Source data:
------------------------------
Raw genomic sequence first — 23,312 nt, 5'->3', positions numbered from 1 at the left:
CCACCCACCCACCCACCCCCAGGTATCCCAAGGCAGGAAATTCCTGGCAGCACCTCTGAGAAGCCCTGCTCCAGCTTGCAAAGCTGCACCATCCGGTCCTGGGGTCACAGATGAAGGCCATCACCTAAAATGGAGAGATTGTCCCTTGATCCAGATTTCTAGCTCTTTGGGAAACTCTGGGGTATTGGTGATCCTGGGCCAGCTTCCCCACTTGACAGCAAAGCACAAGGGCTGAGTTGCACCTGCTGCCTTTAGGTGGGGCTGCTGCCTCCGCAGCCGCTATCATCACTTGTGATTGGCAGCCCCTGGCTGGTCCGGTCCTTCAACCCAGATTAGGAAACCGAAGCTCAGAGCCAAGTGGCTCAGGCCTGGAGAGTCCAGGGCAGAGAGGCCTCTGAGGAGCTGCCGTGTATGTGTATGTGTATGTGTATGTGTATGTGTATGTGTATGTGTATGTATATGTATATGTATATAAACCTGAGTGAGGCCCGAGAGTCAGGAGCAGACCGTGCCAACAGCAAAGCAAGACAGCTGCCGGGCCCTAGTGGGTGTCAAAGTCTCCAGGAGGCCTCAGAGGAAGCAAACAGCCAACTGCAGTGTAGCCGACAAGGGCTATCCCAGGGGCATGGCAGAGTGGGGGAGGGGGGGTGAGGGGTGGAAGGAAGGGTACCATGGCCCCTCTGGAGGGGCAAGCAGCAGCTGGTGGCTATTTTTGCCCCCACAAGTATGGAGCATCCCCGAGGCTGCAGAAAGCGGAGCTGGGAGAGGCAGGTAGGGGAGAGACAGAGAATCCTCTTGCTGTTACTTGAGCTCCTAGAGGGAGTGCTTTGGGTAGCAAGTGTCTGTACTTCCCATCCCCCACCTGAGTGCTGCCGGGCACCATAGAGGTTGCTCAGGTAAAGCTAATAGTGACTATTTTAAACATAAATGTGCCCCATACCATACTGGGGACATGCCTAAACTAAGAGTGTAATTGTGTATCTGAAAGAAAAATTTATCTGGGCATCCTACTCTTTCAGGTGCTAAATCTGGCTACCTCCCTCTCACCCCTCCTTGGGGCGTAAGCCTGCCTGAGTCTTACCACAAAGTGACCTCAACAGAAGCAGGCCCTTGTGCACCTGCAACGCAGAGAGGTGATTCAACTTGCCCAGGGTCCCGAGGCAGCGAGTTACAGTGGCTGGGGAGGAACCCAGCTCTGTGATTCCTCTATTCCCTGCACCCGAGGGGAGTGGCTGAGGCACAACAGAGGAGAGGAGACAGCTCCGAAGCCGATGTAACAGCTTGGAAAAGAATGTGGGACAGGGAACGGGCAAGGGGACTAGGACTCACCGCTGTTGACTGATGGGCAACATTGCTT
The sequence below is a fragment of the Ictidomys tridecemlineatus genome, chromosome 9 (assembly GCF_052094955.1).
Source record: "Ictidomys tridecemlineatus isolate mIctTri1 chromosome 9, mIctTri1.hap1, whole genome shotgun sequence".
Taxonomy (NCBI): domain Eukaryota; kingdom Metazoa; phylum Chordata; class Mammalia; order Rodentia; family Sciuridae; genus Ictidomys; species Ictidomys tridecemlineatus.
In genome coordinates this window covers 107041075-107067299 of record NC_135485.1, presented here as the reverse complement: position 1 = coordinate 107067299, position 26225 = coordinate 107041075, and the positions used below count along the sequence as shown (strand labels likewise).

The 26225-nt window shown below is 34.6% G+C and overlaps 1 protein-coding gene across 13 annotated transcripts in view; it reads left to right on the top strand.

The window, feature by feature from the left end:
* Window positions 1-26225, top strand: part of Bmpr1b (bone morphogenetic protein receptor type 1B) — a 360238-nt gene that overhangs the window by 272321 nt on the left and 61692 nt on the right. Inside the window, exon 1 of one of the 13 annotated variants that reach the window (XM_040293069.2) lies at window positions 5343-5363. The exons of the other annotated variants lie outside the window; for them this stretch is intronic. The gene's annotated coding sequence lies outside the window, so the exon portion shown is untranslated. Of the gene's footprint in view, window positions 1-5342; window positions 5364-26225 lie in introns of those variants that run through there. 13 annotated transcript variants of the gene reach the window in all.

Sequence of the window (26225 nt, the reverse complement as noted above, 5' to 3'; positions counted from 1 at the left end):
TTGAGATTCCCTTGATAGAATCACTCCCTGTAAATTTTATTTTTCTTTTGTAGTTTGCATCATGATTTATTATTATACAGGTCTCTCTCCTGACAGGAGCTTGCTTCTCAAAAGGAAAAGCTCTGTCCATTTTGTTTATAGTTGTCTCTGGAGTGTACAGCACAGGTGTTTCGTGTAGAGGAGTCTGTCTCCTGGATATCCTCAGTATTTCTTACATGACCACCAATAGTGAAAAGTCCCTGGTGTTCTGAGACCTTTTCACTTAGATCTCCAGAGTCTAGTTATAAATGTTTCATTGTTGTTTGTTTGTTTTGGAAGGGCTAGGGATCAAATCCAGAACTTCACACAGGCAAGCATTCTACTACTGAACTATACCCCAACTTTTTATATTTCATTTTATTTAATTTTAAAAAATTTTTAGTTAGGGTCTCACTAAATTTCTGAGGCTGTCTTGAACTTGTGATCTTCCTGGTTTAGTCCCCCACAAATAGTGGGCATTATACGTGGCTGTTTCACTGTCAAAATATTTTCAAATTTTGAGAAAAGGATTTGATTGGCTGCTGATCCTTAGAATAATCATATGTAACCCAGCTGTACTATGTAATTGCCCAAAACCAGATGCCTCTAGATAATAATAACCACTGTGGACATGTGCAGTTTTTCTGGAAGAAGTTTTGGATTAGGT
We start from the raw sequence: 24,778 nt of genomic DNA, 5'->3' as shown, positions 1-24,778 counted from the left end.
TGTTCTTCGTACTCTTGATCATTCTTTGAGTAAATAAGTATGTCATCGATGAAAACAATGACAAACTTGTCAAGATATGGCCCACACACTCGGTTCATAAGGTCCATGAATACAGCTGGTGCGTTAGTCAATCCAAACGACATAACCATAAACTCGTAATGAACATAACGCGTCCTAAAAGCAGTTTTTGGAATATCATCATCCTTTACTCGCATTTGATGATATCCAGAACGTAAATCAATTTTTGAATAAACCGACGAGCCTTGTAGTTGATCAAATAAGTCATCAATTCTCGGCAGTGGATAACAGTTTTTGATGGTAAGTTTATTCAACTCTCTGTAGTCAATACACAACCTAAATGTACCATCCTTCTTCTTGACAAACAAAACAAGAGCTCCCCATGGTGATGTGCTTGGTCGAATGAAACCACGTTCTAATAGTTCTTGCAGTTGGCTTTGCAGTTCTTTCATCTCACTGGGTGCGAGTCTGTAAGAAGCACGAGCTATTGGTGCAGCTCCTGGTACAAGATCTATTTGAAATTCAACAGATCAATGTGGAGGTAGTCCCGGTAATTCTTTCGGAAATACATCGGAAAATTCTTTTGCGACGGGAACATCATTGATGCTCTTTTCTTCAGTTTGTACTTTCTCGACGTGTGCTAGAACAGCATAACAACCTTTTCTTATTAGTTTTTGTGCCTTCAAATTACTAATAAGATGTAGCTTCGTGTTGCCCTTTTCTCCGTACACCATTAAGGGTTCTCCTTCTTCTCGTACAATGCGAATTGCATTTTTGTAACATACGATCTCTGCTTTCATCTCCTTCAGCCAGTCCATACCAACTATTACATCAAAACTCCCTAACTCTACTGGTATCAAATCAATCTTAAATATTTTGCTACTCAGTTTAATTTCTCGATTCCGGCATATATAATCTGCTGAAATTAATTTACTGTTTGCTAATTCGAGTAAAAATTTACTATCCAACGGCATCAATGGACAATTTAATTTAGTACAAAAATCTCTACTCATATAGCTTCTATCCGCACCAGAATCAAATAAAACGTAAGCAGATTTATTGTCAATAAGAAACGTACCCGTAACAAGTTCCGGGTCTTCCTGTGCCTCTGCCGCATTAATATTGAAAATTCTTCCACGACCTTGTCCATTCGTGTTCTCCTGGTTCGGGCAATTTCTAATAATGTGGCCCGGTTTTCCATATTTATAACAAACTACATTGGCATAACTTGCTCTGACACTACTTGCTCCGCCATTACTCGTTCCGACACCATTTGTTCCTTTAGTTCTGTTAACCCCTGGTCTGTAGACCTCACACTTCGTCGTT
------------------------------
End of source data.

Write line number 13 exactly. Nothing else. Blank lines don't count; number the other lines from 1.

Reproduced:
TGTTCTTCGTACTCTTGATCATTCTTTGAGTAAATAAGTATGTCATCGATGAAAACAATGACAAACTTGTCAAGATATGGCCCACACACTCGGTTCATAAGGTCCATGAATACAGCTGGTGCGTTAGTCAATCCAAACGACATAACCATAAACTCGTAATGAACATAACGCGTCCTAAAAGCAGTTTTTGGAATATCATCATCCTTTACTCGCATTTGATGATATCCAGAACGTAAATCAATTTTTGAATAAACCGACGAGCCTTGTAGTTGATCAAATAAGTCATCAATTCTCGGCAGTGGATAACAGTTTTTGATGGTAAGTTTATTCAACTCTCTGTAGTCAATACACAACCTAAATGTACCATCCTTCTTCTTGACAAACAAAACAAGAGCTCCCCATGGTGATGTGCTTGGTCGAATGAAACCACGTTCTAATAGTTCTTGCAGTTGGCTTTGCAGTTCTTTCATCTCACTGGGTGCGAGTCTGTAAGAAGCACGAGCTATTGGTGCAGCTCCTGGTACAAGATCTATTTGAAATTCAACAGATCAATGTGGAGGTAGTCCCGGTAATTCTTTCGGAAATACATCGGAAAATTCTTTTGCGACGGGAACATCATTGATGCTCTTTTCTTCAGTTTGTACTTTCTCGACGTGTGCTAGAACAGCATAACAACCTTTTCTTATTAGTTTTTGTGCCTTCAAATTACTAATAAGATGTAGCTTCGTGTTGCCCTTTTCTCCGTACACCATTAAGGGTTCTCCTTCTTCTCGTACAATGCGAATTGCATTTTTGTAACATACGATCTCTGCTTTCATCTCCTTCAGCCAGTCCATACCAACTATTACATCAAAACTCCCTAACTCTACTGGTATCAAATCAATCTTAAATATTTTGCTACTCAGTTTAATTTCTCGATTCCGGCATATATAATCTGCTGAAATTAATTTACTGTTTGCTAATTCGAGTAAAAATTTACTATCCAACGGCATCAATGGACAATTTAATTTAGTACAAAAATCTCTACTCATATAGCTTCTATCCGCACCAGAATCAAATAAAACGTAAGCAGATTTATTGTCAATAAGAAACGTACCCGTAACAAGTTCCGGGTCTTCCTGTGCCTCTGCCGCATTAATATTGAAAATTCTTCCACGACCTTGTCCATTCGTGTTCTCCTGGTTCGGGCAATTTCTAATAATGTGGCCCGGTTTTCCATATTTATAACAAACTACATTGGCATAACTTGCTCTGACACTACTTGCTCCGCCATTACTCGTTCCGACACCATTTGTTCCTTTAGTTCTGTTAACCCCTGGTCTGTAGACCTCACACTTCGTCGTT